It's also largely what the DirectGov website in Britain does. They have an entire team working on maintaining the pipeline. I haven't worked for one of their competitors, though.

Awesome to see in the screenshot that this is from somebody in Kitchener-Waterloo!

I wonder how this would be if it was backed by Elasticsearch.

Very cool OP!

At https://remoteleaf.com, we have been doing this manually to curate remote jobs.

I spend more than 6 hours daily searching for, screening, verifying and filtering hundreds of remote jobs. So it can save you time, energy, and frustration – and hopefully, help you find a job faster

I'll check out this tool at least for the scrapping part.

When I look at your signup form I can't really find my profession. I had this problem for a while now but maybe I should simply ask: I do industrial software engineering (in my case in automotive) that targets a mixture of embedded, desktop and server environments. This is done mostly in C/C++ with some Python, Shell and maybe Rust. What is the proper profession name for me? Is this a full stack engineer? Not likely from what I've seen but I really don't know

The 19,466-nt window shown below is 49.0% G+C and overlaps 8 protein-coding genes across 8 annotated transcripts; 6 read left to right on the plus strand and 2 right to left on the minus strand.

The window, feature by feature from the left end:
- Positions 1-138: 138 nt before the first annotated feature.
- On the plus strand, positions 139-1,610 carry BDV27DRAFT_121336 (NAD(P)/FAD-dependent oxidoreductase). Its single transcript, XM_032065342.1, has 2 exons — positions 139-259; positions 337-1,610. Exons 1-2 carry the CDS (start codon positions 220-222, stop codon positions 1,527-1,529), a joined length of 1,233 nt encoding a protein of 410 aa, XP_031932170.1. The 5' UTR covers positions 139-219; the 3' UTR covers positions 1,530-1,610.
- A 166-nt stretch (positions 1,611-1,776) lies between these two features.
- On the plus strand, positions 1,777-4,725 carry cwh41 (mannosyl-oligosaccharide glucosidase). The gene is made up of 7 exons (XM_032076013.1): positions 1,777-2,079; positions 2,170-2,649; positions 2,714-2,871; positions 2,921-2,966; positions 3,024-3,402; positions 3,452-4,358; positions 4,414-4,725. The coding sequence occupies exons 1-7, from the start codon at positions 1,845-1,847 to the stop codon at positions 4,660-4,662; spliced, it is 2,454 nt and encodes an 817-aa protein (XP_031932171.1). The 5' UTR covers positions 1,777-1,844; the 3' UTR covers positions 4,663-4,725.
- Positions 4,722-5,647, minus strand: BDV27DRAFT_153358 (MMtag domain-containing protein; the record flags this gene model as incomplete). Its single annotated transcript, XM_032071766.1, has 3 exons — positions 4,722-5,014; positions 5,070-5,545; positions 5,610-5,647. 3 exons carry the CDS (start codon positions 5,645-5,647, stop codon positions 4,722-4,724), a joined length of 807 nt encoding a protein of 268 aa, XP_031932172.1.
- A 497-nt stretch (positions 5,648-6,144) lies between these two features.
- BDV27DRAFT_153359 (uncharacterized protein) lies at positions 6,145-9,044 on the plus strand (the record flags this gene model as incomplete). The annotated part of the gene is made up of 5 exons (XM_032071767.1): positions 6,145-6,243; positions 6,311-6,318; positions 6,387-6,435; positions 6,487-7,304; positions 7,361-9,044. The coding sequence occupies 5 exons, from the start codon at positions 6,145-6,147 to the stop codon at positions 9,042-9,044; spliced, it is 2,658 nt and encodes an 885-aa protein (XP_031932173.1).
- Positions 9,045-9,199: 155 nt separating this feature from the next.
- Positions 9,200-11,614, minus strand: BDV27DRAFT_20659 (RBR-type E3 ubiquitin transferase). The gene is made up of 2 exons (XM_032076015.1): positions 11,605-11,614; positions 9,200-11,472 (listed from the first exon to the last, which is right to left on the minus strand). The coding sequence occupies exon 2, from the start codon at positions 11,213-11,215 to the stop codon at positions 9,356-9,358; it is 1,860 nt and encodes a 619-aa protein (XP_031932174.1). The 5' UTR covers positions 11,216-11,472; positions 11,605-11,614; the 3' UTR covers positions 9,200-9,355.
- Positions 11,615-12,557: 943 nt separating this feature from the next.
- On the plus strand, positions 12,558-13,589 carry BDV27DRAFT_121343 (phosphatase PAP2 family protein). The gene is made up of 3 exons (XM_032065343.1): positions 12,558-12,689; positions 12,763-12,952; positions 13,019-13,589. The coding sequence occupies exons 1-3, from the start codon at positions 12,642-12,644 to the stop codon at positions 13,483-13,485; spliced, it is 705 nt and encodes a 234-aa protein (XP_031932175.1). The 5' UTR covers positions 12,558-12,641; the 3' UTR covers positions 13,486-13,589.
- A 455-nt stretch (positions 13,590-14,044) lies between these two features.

I agree and I'm not sure either. Maybe if you are interested I can modify your category in the backend and set it to a custom one and start sending your C/C++/Embedded development remote jobs.

I just took a look. Nice looking site, by the way :-)

I have the same issue at signup as the GP - I find myself rather unsure what categories make sense for me on your signup page.

Similar to the GP, a mixture of embedded, servers, and webdev, except I wouldn't say I do just industrial. Feel free to look at my LinkedIn profile (the link is in my HN profile) if you think it could give you some ideas for additional categories on your signup page.

Based on your skills, I would suggest choosing the Javascript and System/Devops categories.

Thanks for that! Armed with the advice I'll take another look.

Though I think that, on the face of it, completely leaves out my interest in compilers, programming languages and toolchains, and in kernels/devices/embedded systems, which are a big part of my work in practice.

Maybe the "System" in "System/Devops" covers that, but those two are a peculiar match: I've might quite a few devops workers who consider software development to be slightly outside their knowledge, and something like C or C++ programming to be "very advanced". I find it peculiar that anyone can do devops without being a competent programmer but hey, it takes all sorts!

It's fine, I'm not actively looking right now (I really like the website and your manual approach though).

I'm just wondering wether non-web dev jobs don't exist anymore or are just out of fashion/not mentioned that often


Most people can't do that or will gladly not do it if a service like this saves them the bother.